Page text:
Problem analysis requires you to build a model of the problem, collect some data and information to test your hypotheses and assumptions underlying the problem to even discover what the real problems are to solve. The process is akin to an "empirical discovery loop" that enables systematic discovery and formulation of problems in complex real world situations such as strategy and policy making. Deciding how to solve a problem once its been stated creates the need for more information and data gathering, and analysis and synthesis.
Defining problems of strategic relevance is hard because identifying these problems are difficult, partly because of complexity induced by the complicated structures of these problems, uncertainty due to incomplete information, and turbulence in the environment. Strategic issue problems are cross-functional in nature and have major long-term consequences for the organization's success because they impact the organization's competitive position - performing better than rivals/competitors. A strategic issue problem is composed of many interrelated sub-problems, possibly from different domains, e.g., such as expressed through business architecture domains, etc.
A problem statement for a strategic issue is based on a model comprising three (3) elements:
The problem statement describes the problem scope, variables and factors, and narrows the assumptions of cause-effect relationships so that potential solutions may be more effectively explored.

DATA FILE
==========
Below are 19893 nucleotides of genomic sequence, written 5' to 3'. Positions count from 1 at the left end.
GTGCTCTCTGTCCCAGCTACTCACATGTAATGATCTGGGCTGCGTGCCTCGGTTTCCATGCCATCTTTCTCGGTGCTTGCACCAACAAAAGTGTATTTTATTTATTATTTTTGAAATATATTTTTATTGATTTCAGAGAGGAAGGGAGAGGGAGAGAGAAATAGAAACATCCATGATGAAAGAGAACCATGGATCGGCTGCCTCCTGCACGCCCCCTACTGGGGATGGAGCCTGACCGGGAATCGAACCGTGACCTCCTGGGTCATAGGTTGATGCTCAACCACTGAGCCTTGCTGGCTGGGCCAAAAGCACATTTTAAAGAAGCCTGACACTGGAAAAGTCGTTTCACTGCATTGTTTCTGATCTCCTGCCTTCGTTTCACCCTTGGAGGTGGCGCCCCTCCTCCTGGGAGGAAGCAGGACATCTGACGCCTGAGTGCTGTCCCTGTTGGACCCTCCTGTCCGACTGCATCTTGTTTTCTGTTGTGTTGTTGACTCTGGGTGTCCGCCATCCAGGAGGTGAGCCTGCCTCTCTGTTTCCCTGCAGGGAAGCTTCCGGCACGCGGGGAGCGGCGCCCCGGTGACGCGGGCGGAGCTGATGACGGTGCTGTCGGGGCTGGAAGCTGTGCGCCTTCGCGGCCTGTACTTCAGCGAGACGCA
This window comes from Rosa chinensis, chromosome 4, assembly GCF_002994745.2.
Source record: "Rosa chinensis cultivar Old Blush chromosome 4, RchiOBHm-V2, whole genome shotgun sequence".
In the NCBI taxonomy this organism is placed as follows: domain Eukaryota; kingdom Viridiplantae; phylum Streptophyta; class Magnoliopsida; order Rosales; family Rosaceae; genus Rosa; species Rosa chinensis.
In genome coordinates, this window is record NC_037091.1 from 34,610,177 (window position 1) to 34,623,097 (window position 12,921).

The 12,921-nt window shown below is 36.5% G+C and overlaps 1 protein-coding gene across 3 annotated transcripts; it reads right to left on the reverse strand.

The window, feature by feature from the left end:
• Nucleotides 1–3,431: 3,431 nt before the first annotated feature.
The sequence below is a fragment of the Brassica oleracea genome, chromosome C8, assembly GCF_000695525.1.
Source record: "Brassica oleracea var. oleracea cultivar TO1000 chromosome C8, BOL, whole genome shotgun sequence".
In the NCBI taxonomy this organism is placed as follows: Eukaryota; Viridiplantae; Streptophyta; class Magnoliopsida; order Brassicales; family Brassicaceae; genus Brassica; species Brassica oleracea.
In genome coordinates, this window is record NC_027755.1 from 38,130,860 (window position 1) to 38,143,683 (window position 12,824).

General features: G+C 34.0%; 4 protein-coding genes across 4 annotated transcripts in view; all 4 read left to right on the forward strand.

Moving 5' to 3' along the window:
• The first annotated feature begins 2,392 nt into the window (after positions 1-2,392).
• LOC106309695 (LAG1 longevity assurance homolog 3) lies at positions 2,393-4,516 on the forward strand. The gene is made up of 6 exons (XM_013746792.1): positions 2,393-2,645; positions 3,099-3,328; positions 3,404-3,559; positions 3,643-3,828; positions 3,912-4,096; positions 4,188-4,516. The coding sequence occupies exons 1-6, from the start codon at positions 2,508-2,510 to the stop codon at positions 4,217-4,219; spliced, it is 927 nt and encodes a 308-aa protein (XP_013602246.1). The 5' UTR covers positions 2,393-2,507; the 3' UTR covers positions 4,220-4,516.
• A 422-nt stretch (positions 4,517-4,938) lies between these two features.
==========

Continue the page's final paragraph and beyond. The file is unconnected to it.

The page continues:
Strategic Issues Diagnosis Outputs
The substantive outputs of strategic issues diagnosis are assumptions, cause-effects understanding (beliefs), predictive judgments, and symbolic language labels. These elements facilitate decision-making during the strategy (solution) development stages of strategic planning.
These elements can constrain or facilitate decision-making during the issues diagnosis and subsequent strategy formulation stages of strategic management. Strategic decision making requires the decision makers to provide judgement, evaluation, and insights into the problem definition.
Defining solutions to strategic issues' problems is a problem solving process that results in a set of strategic alternatives/options. A solution option/alternative is a set of hypothetical solutions to the problems identified from strategic issues diagnosis that lead to the generation of possible strategic objectives.
Formulating/crafting appropriate strategies to respond to the strategic issues/problems is an intellectual and entrepreneurial endeavor. It often requires you to build a model of the problem, collect some data and information to test your hypotheses and assumptions underlying the problem to even discover what the real problems are to solve. A model of the strategy allows us to explore and evaluate the upside potential, the downside risk, the resource consumption and the probabilities of success for the alternatives, and select the best direction.
I am a computer scientist by education and training. My interests are in modeling complex business and social systems to foster better strategic and operations management processes in delivering value to customers while meeting the expectations of stakeholders.